The scholarly publisher Springer Nature and ResearchGate, a Berlin-based academic networking platform, announced the launch of an article-sharing pilot project last Friday (March 1).
With this new initiative, articles published in 23 Nature journals, including Nature, Nature Medicine, and Nature Neuroscience, between November 2017 and this March will be freely accessible from scientists’ ResearchGate pages.
“Springer Nature will upload all the necessary content, meaning that authors will not have to do anything to make their work available,” Susie Winter, the director of communications and engagement at Springer Nature, writes in an email to The Scientist. “Authors will still be bound by the license to publish agreement they entered into when they published with Nature Research.”
The initial pilot period for this project will last three months, during which “Springer Nature and ResearchGate will gather data about how and how often the articles are discovered, accessed, and used as well as feedback from authors and readers about their perceptions and experiences,” according to The Scholarly Kitchen.
Springer Nature publishes more than 3,000 academic journals across its three platforms, Nature, Springer, and BioMed Central. Whether all those titles will eventually be shared on ResearchGate is still unclear. “During the pilot period the companies will evaluate the new access and distribution model with the goal of upholding and expanding access to scientific content,” Danielle Bengsch, ResearchGate’s head of communications, writes in an email to The Scientist.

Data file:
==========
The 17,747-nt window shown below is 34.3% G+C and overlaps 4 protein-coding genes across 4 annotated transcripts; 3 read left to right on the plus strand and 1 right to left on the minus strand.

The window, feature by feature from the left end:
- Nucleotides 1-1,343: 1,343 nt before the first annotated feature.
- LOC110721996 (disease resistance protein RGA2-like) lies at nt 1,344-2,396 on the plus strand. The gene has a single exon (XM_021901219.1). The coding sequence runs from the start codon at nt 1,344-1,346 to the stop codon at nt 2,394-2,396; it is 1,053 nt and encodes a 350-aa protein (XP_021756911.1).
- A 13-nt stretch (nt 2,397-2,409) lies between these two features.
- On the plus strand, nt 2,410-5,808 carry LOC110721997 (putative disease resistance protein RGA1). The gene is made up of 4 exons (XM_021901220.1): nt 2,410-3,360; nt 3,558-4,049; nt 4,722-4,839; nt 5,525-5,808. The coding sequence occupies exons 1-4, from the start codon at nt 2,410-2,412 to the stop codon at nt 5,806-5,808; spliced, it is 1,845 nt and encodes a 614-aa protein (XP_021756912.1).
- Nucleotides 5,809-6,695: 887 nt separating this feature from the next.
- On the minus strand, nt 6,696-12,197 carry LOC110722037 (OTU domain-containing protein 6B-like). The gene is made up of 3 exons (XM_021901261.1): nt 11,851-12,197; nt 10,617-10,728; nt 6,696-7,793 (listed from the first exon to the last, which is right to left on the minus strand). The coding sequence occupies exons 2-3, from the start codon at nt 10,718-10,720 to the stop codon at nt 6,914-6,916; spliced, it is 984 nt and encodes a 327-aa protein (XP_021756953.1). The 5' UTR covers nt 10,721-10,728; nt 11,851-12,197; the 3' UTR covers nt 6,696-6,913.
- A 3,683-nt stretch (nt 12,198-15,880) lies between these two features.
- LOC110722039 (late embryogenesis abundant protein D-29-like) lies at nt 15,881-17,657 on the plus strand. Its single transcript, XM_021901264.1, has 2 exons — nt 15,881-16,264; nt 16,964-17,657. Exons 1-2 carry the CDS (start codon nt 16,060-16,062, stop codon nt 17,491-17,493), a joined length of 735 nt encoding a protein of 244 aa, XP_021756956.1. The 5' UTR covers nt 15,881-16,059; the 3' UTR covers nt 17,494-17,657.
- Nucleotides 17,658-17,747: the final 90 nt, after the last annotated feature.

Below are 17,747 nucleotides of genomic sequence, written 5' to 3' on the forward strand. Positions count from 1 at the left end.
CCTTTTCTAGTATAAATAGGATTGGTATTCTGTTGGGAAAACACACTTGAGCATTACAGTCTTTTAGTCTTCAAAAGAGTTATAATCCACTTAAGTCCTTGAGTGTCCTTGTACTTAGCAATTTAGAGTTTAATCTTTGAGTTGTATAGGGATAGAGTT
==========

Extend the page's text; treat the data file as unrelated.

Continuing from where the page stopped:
Cambridge University Press and Thieme have also announced collaborations with ResearchGate, while other publishers have taken a starkly different approach to the website. Elsevier and the American Chemical Society (ACS) have filed lawsuits against ResearchGate for illicit sharing of copyrighted work in Germany and the US, and several other publishers have stated that they would take steps to change the site’s practices.
“We feel that [ResearchGate] should take responsibility for what they upload and what they allow users to upload,” James Milne, the spokesperson for the Coalition for Responsible Sharing, a group of publishers including Elsevier and ACS that have taken a stance against ResearchGate, told The Scientist last October. “Their view is, I believe, that they feel that they are just a platform and they have no responsibilities in that context. That’s something that we disagree with.”
“Springer Nature’s view is that ResearchGate is a legitimate platform and a platform we want to work with,” Steven Inchcoombe, Springer Nature’s Chief Publishing Officer, tells The Scholarly Kitchen.
Ijad Madisch, ResearchGate’s CEO, notes in last week’s statement that ResearchGate is “looking forward to working with more industry partners with complementary capabilities and strengths like Springer Nature in the future to create the conditions in which scientific collaborations can flourish.”